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The University of
Law

Preferred Partner The University of Law is one of the Aziz Foundation’s preferred partners. They share our core values and are committed to promoting Widening Participation at the postgraduate level.

Preferred Partners In Focus: University of Law

The University of Law has embedded a range of initiatives aimed at supporting the BAME community on campus. It’s BAME advocates are driven to empower minoritised students and work closely alongside academic staff to eliminate the awarding gap.

The iBelong club convenes monthly, platforming guest speakers from non-traditional backgrounds, providing advice and inspiring students. The institution is also in the process of putting in place provision of Racial Literacy Training for academic staff to instill cultural sensitivity across its learning environment.

Student Testimonials

 

 

Jume Begum | LPC LLM

 

How has your experience been of studying at the University of Law so far?

‘Studying at The University of Law was a stimulating experience. Due to the pandemic, most of my course was delivered online after a few weeks on campus. Even so, there were precautions and social distancing measures which didn’t interfere with access to the library and facilities. Online workshops – where we had opportunities to interact in small groups with fellow students – were equally engaging. The course was intense and very challenging (online proctored exams added to the difficulty) but The University of Law gave us ample support to ensure we weren’t disadvantaged by the pandemic.’

What kind of support has been made available to you during your time at the University?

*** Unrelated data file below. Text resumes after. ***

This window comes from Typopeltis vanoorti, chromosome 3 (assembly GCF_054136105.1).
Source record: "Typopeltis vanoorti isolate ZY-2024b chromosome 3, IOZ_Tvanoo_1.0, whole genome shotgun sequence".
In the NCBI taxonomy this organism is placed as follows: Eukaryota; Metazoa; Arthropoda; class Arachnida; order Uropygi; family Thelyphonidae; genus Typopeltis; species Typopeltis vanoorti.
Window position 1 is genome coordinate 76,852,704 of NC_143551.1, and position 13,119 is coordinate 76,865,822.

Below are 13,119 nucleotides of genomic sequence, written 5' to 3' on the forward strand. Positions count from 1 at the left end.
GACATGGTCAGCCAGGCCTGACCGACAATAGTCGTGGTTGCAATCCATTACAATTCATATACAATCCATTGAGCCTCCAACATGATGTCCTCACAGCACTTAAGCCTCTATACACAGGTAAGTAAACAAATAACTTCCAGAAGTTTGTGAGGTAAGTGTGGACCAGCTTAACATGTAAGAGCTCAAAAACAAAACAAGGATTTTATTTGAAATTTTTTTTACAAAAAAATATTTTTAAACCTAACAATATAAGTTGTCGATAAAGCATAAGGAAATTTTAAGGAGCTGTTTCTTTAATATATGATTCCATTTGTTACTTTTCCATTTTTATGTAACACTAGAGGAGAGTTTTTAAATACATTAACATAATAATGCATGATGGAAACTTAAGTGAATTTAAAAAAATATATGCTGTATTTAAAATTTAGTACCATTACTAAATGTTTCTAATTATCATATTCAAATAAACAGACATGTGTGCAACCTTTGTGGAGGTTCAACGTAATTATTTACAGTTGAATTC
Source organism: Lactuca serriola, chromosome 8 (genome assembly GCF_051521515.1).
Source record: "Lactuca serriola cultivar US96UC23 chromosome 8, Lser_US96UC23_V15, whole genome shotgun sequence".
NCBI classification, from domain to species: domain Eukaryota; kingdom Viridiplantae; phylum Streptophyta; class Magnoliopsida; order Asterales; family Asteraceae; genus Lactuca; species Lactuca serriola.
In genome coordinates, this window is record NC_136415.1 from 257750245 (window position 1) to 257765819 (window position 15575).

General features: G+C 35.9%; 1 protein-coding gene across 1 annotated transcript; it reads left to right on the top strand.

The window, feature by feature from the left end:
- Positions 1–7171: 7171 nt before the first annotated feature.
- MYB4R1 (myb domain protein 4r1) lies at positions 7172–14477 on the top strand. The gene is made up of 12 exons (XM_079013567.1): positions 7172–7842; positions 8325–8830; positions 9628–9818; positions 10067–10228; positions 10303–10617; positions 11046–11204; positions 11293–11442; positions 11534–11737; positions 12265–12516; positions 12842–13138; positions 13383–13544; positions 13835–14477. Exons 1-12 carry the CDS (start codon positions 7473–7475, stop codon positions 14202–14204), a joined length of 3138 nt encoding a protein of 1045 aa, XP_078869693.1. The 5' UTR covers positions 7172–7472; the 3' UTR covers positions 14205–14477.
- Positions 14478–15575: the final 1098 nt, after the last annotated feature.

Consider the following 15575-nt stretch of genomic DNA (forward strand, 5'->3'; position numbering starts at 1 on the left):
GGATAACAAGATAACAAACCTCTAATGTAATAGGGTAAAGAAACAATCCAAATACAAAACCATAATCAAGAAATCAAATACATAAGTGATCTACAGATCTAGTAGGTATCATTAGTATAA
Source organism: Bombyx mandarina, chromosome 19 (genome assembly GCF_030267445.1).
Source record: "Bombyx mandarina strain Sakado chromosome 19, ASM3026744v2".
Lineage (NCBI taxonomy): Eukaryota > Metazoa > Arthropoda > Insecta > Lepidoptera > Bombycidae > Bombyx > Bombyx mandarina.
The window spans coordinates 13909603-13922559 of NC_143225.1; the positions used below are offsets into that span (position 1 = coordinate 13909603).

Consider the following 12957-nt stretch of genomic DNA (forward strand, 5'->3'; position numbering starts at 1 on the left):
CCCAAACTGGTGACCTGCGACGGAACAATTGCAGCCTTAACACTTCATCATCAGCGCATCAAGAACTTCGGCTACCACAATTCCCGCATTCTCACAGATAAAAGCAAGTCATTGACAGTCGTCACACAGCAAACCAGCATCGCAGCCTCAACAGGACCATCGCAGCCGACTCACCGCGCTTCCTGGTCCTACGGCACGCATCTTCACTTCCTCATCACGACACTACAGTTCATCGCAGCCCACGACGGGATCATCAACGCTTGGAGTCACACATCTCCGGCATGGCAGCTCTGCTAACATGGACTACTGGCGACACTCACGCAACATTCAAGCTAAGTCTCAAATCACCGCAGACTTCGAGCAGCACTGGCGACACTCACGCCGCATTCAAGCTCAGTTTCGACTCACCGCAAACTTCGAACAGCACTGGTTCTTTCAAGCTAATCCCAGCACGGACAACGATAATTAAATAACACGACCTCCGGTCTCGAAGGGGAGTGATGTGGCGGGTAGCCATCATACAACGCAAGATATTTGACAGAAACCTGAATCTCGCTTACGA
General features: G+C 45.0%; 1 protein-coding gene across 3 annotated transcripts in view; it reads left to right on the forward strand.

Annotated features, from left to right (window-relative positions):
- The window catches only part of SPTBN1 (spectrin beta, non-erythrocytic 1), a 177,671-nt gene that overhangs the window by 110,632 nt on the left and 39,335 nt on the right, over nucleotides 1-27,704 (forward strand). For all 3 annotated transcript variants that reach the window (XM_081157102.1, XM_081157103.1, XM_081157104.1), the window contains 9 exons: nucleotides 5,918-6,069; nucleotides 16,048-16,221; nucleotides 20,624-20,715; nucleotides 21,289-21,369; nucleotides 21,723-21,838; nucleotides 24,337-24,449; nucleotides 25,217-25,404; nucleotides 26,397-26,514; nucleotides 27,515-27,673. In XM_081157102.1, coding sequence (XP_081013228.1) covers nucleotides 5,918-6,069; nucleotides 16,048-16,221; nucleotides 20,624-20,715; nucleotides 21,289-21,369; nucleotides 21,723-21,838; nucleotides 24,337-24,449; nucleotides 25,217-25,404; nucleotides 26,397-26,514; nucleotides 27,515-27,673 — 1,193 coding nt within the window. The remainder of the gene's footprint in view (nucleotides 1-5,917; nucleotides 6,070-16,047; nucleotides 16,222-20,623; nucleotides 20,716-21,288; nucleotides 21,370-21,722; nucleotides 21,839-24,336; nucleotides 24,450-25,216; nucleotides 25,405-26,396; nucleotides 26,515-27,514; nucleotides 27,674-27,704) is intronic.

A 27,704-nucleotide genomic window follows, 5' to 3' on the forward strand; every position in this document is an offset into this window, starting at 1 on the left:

‘The University made students aware of the different types of services available to us, from wellbeing support, career opportunities to library and study skills sessions. Due to the hardships of the pandemic, the University put in place mitigating circumstances and a No Detriment Policy for our cohort, which was reassuring and relieved stress. Our personal tutors were also available to guide us with check-ins to see how we were faring with the course. We also had access to additional material and recorded workshop guides as well as Q&A sessions before exams.’

How has your time at the university helped develop you in your professional career?

‘I pursued the LPC LLM to further my legal career aspirations and to hone the knowledge and skills required to succeed in the legal field. The modules contained within the course have given me confidence and skills in advocacy, interviewing, legal writing, practical legal research and drafting. I continue to use these valuable skills in my current role at a solicitors’ firm and I will hopefully develop them further with experience.’

Have you been able to access any opportunities that have helped you prepare for a career in your chosen industry?

The University’s careers and employability services provided guidance and advice on what to do after our LPC and how to improve our CV. Within my course, I undertook many workshops and assessments which have helped prepare me for my legal career which I utilise in my current legal role such as drafting legal documents, communication, and researching legal cases to support client cases. These skills are essential in the legal industry and will continue to be valuable as I develop. Beyond the classroom, we were also given opportunities to attend legal skills courses.’

Would you recommend postgraduate study at the University of Law to other British Muslims?

I highly recommend my fellow British Muslims study at The University of Law because it is a leading postgraduate legal education provider, with an exceptional student experience and connections to big law firms. Support is always available and the university listens to student experiences and acts on any complaints to improve their services. The university also offers a wide range of elective modules taught by tutors with industry experience. Studying an LLM will also increase Muslim and ethnic minority representation in the legal field and open a wide range of opportunities as education is vital for social mobility.’